LiDAR, which stands for “Light Detection and Ranging,” is a technology that uses lasers to measure distances and create detailed 3D maps of objects and environments. Lidar is commonly used in robotics, as it allows robots to navigate and interact with their surroundings with a high degree of accuracy and precision.
To visualize these common issues, we’ve summarized findings from a common LiDAR supplier named Robosense.
What are LiDAR Ghosts?
One potential issue with using lidar in robotics is the phenomenon known as “lidar ghosts.” Lidar ghosts are false readings or artifacts that appear in lidar data, caused by reflections or scattering of the laser beams. These false readings can create distorted or misleading images of the environment, which can potentially lead to incorrect decisions or actions by the robot. In the example below, a highly reflective stop sign (in red on the left side of the image) causes there to be stop-sign shaped “ghosts” in the returned lidar ray data. These ghosts do not reflect real objects in space, but false readings generated from reflections from the stop sign:
These ghosts can be a problem, as robots rely on these sensors to provide accurate information on the environment to operate in a safe manner. If a self driving car received point cloud range information indicating an object in the road, it would have to break, as it would not be able to distinguish the “ghost” data from real life without another sensor (i.e camera). If there were no LiDAR ghosts, the same scene above would appear “correctly” below:
LiDAR ghosts are possible due to the physics behind reflections of the laser light rays that LiDAR sensors rely on for data:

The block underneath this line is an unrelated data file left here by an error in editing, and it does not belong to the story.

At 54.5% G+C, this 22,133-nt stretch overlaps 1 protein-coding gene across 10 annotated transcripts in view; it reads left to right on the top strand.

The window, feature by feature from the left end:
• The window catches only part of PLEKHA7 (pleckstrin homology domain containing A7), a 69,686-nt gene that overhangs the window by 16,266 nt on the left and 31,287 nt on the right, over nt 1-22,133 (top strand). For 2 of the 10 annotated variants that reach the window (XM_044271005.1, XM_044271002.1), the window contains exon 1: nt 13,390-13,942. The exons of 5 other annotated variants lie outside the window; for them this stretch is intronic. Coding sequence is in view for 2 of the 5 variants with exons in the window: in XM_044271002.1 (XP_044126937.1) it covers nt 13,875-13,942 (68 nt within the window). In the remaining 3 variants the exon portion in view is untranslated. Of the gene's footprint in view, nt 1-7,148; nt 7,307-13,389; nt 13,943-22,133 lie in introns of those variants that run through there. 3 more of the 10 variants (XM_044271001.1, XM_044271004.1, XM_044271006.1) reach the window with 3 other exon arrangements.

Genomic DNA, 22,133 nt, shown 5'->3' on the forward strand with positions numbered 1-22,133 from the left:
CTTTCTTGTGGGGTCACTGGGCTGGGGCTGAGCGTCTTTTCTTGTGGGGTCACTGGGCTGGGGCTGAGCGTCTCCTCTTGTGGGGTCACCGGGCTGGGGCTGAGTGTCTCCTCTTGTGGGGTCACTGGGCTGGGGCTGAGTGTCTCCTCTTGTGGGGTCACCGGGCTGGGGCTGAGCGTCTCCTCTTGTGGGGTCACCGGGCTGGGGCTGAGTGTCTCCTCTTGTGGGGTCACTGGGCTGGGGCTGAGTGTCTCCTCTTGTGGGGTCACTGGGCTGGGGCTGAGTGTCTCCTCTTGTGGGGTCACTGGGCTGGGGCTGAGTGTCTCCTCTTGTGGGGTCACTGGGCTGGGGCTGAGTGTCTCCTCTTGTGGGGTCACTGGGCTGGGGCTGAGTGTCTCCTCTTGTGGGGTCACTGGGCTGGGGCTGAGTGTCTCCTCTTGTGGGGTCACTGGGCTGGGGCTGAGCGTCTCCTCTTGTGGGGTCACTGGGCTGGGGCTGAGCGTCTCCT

This causes the sensor to receive additional “ghost” reflected lights in addition to the original light rays.
What is LiDAR blooming?
Another challenge with using lidar in robotics is “lidar blooming.” Lidar blooming occurs when the laser beam from a lidar system is reflected or scattered back to the sensor by a particularly bright or reflective object, such as a car with a shiny paint job. This can cause the lidar sensor to become overwhelmed, resulting in distorted or incomplete data. The “blooming” refers to the appearance of the dilated point cloud data, where the size of objects increase incorrectly (appear to “bloom”) as seen in the light blue points around the red shaped sign below:
Without the effects of “blooming”, more accurate data would appear as:
Getting accurate LiDAR point cloud data without blooming is important because it is common to attempt to classify objects found within the point clouds, and the shape of these objects would be important for classification.
To address these challenges, researchers and engineers are developing advanced algorithms and techniques to improve the accuracy and reliability of lidar data in robotics applications. For example, they are working on methods to filter out false readings and correct for blooming effects, to enable robots to make more informed and accurate decisions.
LiDAR is a valuable technology for robotics, as it allows robots to perceive and navigate their environments with high precision. However, lidar ghosts and blooming can introduce errors and distortions into lidar data, requiring careful algorithms and techniques to overcome these challenges. By addressing these issues, lidar has the potential to greatly improve the capabilities of robots in a wide range of applications.
To learn more about LiDAR, check out our post on how do robots see? To learn more about the limitations of LiDAR, check out our post on why don’t robots like shiny black floors?